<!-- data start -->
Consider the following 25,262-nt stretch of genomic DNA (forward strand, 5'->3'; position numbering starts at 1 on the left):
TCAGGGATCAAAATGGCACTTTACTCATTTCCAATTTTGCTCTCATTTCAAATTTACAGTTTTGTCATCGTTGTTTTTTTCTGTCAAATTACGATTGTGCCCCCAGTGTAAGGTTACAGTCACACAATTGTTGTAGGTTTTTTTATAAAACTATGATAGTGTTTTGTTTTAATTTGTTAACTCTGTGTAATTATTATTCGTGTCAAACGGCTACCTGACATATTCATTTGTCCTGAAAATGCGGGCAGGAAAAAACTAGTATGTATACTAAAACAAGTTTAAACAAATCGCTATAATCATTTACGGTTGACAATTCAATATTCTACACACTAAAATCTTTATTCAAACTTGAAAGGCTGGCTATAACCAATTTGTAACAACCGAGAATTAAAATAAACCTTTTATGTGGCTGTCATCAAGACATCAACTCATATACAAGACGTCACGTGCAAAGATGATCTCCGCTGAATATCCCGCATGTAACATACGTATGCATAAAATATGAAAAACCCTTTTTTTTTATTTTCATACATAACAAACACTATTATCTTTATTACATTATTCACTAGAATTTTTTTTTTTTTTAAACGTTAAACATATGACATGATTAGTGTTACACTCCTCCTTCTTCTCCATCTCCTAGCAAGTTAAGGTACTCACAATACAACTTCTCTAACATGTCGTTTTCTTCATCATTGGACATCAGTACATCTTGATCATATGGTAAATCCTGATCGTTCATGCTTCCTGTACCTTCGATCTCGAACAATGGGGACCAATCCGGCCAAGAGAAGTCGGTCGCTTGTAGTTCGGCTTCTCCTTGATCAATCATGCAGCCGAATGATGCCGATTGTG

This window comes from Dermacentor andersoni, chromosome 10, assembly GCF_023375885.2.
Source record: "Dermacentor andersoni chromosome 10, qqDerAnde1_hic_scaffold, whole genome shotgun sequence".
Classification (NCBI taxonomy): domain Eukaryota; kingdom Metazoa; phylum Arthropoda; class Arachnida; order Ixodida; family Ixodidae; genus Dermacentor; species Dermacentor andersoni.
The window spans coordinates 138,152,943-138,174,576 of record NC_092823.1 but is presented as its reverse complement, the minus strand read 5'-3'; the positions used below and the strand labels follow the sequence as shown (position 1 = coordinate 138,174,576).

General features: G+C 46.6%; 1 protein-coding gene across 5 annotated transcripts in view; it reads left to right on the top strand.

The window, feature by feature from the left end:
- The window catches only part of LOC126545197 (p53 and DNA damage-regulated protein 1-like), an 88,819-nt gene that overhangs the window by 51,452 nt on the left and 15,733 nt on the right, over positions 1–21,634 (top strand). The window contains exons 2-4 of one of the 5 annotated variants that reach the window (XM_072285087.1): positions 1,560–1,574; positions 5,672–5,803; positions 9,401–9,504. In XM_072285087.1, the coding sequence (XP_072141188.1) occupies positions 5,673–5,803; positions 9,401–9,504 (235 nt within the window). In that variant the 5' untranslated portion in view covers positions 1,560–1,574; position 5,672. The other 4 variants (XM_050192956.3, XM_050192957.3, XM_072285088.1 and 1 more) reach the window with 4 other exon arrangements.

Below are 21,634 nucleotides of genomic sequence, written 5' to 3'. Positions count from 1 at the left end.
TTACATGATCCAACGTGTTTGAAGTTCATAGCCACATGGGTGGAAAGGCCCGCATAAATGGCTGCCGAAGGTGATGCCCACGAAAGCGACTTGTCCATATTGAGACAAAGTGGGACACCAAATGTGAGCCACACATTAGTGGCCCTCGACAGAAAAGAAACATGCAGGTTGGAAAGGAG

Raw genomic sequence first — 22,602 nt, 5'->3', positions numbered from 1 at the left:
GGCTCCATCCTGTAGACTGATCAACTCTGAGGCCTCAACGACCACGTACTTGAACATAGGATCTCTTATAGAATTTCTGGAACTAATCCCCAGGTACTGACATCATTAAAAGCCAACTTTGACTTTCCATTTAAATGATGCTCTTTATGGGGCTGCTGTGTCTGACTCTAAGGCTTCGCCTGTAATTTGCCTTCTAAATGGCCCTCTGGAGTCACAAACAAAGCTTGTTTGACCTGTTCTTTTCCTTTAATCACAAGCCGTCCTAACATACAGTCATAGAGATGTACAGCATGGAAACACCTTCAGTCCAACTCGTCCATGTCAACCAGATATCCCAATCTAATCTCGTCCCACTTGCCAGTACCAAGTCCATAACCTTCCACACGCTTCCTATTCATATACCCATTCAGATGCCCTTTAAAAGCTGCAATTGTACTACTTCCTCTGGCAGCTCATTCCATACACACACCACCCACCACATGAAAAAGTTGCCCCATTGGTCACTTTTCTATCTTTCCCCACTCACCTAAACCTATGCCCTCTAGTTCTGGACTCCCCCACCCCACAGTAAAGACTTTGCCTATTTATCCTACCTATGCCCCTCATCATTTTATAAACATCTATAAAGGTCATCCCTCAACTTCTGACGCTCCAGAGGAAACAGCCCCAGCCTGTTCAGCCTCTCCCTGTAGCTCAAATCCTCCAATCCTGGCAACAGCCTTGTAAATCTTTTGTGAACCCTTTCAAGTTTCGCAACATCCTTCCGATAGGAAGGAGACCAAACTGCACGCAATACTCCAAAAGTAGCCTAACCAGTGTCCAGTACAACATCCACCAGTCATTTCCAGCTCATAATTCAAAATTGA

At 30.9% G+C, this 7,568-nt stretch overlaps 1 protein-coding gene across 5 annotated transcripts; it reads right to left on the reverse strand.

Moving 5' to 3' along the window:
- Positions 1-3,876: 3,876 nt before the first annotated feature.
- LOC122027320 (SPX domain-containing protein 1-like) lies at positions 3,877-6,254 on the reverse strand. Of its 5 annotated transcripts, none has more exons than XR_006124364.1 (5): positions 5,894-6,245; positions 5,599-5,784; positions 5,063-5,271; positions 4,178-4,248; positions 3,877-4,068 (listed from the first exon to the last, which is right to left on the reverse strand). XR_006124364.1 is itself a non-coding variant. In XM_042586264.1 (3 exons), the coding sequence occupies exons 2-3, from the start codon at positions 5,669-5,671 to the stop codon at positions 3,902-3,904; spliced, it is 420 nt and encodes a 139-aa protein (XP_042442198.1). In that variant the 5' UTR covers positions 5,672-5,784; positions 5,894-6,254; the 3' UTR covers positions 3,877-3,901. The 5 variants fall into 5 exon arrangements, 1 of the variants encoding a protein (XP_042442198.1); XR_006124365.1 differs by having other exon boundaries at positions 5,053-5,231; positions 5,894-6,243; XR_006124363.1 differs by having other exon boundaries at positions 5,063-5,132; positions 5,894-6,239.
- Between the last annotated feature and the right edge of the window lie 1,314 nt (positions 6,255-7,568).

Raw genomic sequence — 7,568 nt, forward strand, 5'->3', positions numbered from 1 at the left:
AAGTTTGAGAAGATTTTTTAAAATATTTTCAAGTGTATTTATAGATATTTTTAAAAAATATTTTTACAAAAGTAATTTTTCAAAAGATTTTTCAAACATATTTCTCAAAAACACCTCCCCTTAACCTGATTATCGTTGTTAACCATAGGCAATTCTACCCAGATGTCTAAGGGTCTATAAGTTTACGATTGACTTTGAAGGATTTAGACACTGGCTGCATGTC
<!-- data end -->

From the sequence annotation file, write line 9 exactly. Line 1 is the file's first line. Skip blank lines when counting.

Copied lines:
- The window catches only part of LOC126545197 (p53 and DNA damage-regulated protein 1-like), an 88,819-nt gene that overhangs the window by 51,452 nt on the left and 15,733 nt on the right, over positions 1–21,634 (top strand). The window contains exons 2-4 of one of the 5 annotated variants that reach the window (XM_072285087.1): positions 1,560–1,574; positions 5,672–5,803; positions 9,401–9,504. In XM_072285087.1, the coding sequence (XP_072141188.1) occupies positions 5,673–5,803; positions 9,401–9,504 (235 nt within the window). In that variant the 5' untranslated portion in view covers positions 1,560–1,574; position 5,672. The other 4 variants (XM_050192956.3, XM_050192957.3, XM_072285088.1 and 1 more) reach the window with 4 other exon arrangements.